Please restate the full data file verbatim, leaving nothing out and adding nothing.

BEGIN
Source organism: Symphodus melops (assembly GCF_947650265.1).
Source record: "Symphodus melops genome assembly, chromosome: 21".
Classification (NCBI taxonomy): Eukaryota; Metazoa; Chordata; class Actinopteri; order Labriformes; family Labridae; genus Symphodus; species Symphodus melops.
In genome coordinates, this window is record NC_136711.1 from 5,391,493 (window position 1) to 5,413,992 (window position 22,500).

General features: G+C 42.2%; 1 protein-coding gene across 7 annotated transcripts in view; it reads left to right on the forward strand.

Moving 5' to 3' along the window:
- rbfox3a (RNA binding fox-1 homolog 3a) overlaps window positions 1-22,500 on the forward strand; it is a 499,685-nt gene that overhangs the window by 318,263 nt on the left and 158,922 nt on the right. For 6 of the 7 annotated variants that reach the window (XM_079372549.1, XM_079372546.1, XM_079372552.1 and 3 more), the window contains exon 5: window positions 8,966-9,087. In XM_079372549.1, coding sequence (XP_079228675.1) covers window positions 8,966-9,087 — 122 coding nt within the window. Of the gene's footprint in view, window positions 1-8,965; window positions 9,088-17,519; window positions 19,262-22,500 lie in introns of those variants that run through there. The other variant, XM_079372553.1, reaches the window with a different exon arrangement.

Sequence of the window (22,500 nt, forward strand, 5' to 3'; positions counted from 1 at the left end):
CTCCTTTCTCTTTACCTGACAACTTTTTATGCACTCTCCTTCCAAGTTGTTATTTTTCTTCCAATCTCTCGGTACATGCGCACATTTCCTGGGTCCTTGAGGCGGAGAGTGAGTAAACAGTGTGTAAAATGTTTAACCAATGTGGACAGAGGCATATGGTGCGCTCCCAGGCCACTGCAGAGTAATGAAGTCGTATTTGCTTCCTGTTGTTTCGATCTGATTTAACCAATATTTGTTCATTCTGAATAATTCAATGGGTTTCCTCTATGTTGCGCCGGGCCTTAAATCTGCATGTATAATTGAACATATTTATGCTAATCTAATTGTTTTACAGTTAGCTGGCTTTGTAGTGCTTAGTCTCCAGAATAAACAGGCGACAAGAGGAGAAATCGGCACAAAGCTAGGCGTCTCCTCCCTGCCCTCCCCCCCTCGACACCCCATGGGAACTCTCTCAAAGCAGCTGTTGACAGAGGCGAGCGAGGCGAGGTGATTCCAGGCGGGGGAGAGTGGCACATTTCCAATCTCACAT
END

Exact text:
Source organism: Symphodus melops (assembly GCF_947650265.1).
Source record: "Symphodus melops genome assembly, chromosome: 21".
Classification (NCBI taxonomy): Eukaryota; Metazoa; Chordata; class Actinopteri; order Labriformes; family Labridae; genus Symphodus; species Symphodus melops.
In genome coordinates, this window is record NC_136711.1 from 5,391,493 (window position 1) to 5,413,992 (window position 22,500).

General features: G+C 42.2%; 1 protein-coding gene across 7 annotated transcripts in view; it reads left to right on the forward strand.

Moving 5' to 3' along the window:
- rbfox3a (RNA binding fox-1 homolog 3a) overlaps window positions 1-22,500 on the forward strand; it is a 499,685-nt gene that overhangs the window by 318,263 nt on the left and 158,922 nt on the right. For 6 of the 7 annotated variants that reach the window (XM_079372549.1, XM_079372546.1, XM_079372552.1 and 3 more), the window contains exon 5: window positions 8,966-9,087. In XM_079372549.1, coding sequence (XP_079228675.1) covers window positions 8,966-9,087 — 122 coding nt within the window. Of the gene's footprint in view, window positions 1-8,965; window positions 9,088-17,519; window positions 19,262-22,500 lie in introns of those variants that run through there. The other variant, XM_079372553.1, reaches the window with a different exon arrangement.

Sequence of the window (22,500 nt, forward strand, 5' to 3'; positions counted from 1 at the left end):
CTCCTTTCTCTTTACCTGACAACTTTTTATGCACTCTCCTTCCAAGTTGTTATTTTTCTTCCAATCTCTCGGTACATGCGCACATTTCCTGGGTCCTTGAGGCGGAGAGTGAGTAAACAGTGTGTAAAATGTTTAACCAATGTGGACAGAGGCATATGGTGCGCTCCCAGGCCACTGCAGAGTAATGAAGTCGTATTTGCTTCCTGTTGTTTCGATCTGATTTAACCAATATTTGTTCATTCTGAATAATTCAATGGGTTTCCTCTATGTTGCGCCGGGCCTTAAATCTGCATGTATAATTGAACATATTTATGCTAATCTAATTGTTTTACAGTTAGCTGGCTTTGTAGTGCTTAGTCTCCAGAATAAACAGGCGACAAGAGGAGAAATCGGCACAAAGCTAGGCGTCTCCTCCCTGCCCTCCCCCCCTCGACACCCCATGGGAACTCTCTCAAAGCAGCTGTTGACAGAGGCGAGCGAGGCGAGGTGATTCCAGGCGGGGGAGAGTGGCACATTTCCAATCTCACAT